The Friday Report: When worlds collide
March 21, 2013
Some years back my wife and I were at some friend’s house for dinner. They’re gourmet cooks, priding themselves on ferreting out exotic ingredients and esoteric spices. After dinner, like sexists everywhere, the men retired to the lounge while the women gossiped and cleaned up the kitchen.
“Quite a remarkable meal, Richard,” I complimented our host.
“Really,” he said, “the credit goes to my new discovery, Himalayan Dark Pink salt.”
“Pink salt?” I replied, “What will they think of next?”
“It’s very rare, hand-mined in the shadow of Mount Uttarakhand, inside the Nanda Devi Biosphere Reserve. It’s a 250 million year old Jurassic Era sea salt, well-known for its healing properties for those in need of its beneficial amounts of 84 trace elements and iron. It comes naturally in shades of pink to deep red and has been used for centuries to stimulate circulation, lower blood pressure and remove heavy metals from the body. I really swear by it. Let me give you some.”
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“I order it in 10-pound blocks. I’ll just take this hammer and break you off a piece.”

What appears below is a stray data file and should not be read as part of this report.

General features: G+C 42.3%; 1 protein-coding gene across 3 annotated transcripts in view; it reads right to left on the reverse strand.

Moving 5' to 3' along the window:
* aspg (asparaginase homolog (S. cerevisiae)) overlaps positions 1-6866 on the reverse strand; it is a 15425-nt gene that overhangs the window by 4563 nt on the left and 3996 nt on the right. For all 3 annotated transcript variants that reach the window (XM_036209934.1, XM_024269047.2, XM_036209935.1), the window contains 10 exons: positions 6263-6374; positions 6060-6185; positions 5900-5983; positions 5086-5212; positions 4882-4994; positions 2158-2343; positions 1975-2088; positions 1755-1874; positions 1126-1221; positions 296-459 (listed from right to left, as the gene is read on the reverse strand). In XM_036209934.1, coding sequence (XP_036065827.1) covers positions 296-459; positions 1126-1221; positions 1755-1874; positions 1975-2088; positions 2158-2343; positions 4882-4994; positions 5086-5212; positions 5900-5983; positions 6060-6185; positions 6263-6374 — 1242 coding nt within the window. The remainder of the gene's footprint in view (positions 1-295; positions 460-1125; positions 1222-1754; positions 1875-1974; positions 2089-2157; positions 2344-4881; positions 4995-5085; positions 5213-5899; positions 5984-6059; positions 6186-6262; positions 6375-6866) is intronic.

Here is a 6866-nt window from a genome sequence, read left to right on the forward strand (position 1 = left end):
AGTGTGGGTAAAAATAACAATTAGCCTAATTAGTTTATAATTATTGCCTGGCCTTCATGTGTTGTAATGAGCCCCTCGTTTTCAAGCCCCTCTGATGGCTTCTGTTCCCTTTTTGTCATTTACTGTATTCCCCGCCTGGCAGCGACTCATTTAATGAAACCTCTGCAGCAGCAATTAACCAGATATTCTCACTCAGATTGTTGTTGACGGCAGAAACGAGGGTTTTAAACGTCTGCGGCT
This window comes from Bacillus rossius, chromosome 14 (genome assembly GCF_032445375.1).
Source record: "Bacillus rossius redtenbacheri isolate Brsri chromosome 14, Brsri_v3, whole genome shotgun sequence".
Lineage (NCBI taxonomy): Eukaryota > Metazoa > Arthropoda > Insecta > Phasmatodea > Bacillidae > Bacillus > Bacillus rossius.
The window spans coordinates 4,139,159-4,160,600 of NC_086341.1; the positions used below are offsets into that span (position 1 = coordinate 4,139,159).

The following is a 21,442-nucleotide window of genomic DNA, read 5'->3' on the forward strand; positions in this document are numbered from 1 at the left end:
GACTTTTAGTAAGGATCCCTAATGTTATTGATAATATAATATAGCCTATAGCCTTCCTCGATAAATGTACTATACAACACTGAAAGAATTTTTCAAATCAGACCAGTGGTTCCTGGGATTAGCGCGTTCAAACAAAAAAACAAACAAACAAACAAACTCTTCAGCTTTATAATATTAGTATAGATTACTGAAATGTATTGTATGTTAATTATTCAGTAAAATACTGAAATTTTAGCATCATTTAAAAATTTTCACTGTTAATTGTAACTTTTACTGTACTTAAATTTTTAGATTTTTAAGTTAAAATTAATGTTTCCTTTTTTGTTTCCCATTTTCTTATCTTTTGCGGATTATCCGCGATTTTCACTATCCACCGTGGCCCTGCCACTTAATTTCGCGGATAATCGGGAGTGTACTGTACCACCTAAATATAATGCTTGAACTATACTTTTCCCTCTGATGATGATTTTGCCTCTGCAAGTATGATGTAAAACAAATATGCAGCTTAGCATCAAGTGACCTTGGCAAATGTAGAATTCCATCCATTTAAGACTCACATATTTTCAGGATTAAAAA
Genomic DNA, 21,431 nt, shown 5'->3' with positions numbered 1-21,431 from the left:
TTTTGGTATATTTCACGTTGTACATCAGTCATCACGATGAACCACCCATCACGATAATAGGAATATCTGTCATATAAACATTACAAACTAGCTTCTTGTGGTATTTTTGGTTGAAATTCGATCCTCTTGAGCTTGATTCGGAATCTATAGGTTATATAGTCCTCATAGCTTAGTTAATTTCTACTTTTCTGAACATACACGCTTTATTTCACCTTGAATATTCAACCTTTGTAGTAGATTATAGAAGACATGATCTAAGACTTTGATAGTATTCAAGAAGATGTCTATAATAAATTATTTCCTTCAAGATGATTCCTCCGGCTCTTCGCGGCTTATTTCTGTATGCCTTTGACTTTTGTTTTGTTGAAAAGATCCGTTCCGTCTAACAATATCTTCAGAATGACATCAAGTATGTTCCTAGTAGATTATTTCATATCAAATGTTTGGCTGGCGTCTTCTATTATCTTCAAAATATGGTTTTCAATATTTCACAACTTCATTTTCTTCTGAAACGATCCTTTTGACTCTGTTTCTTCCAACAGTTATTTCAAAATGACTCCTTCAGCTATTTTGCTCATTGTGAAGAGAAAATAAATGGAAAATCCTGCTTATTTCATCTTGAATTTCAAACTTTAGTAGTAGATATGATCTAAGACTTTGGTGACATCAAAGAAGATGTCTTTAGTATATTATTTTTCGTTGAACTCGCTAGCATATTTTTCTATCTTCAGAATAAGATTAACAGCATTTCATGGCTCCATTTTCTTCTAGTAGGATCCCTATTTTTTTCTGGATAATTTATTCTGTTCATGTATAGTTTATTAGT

“No really, that’s not . . . ” WHACK, WHACK!
“Here you go. Just break it into smaller pieces and put it through a grinder. You won’t believe the difference.”
So I got this big rock of pink salt that I tossed on the workbench as soon as I got home. It fit right in, along with all the other things that have sat there since the Jurassic Era.
Fast forward another era or two.
“Have you been watering the lemon tree?” my wife asked out of the blue.
“Why no, I haven’t,” I said.
“Well stop it anyway; all the leaves are falling off.”
“Spray it with something,” I said, revealing my secret method of dealing with everything.
The lemon tree continued to languish and eventually we hauled the sickly patient off to the plant doctor for an exam. We waited anxiously. After a long while, the Doc came out and broke the bad news, “You’re over-watering it. Let it dry out for a week and cut the watering in half.”
My wife’s scowl was menacing and surprisingly relentless on that long ride home. She’d raised that tree from a pup and deep down; she knew I was somehow responsible.
“What?” I finally said.
“You’ve been watering it on the side, haven’t you?”
“I said I didn’t. Well, maybe once.”
And that would have been the end of it if the rest of the leaves hadn’t fallen off and after a few months, it became clear that the tree had passed over to the “other side”, wherever it is that dead trees go.
We stared at it together, a dead brown stick. That’s when I happened to notice a Himalayan pink rock that she had used as a decoration in the dirt at the foot of the stick. A pink rock leaching 84 poisonous trace elements straight into the lemon tree roots.
“Say, uh,” I said, “wherever did you find that pretty pink rock?”
“It was on your workbench forever. I used it to decorate the pot. Why, what is it?”
“What it is, is time to get another lemon tree.”
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